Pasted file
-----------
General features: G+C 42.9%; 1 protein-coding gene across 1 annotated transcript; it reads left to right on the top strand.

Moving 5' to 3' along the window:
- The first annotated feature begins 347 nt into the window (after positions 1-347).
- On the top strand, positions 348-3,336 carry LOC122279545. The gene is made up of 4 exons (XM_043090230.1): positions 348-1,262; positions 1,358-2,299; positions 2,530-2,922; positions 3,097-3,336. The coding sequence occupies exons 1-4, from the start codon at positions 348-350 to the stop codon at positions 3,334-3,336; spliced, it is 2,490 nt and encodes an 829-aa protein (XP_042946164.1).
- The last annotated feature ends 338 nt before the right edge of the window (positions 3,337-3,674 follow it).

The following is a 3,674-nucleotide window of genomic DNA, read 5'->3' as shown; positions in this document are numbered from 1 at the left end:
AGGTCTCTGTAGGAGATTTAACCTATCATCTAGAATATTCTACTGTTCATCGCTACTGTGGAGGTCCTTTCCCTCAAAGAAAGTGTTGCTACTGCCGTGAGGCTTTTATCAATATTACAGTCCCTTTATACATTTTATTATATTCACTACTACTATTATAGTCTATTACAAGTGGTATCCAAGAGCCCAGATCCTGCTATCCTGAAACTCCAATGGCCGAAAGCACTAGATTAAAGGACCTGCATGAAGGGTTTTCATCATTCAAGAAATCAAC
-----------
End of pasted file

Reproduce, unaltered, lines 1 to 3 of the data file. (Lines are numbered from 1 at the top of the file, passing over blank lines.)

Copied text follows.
General features: G+C 42.9%; 1 protein-coding gene across 1 annotated transcript; it reads left to right on the top strand.

Moving 5' to 3' along the window:
- The first annotated feature begins 347 nt into the window (after positions 1-347).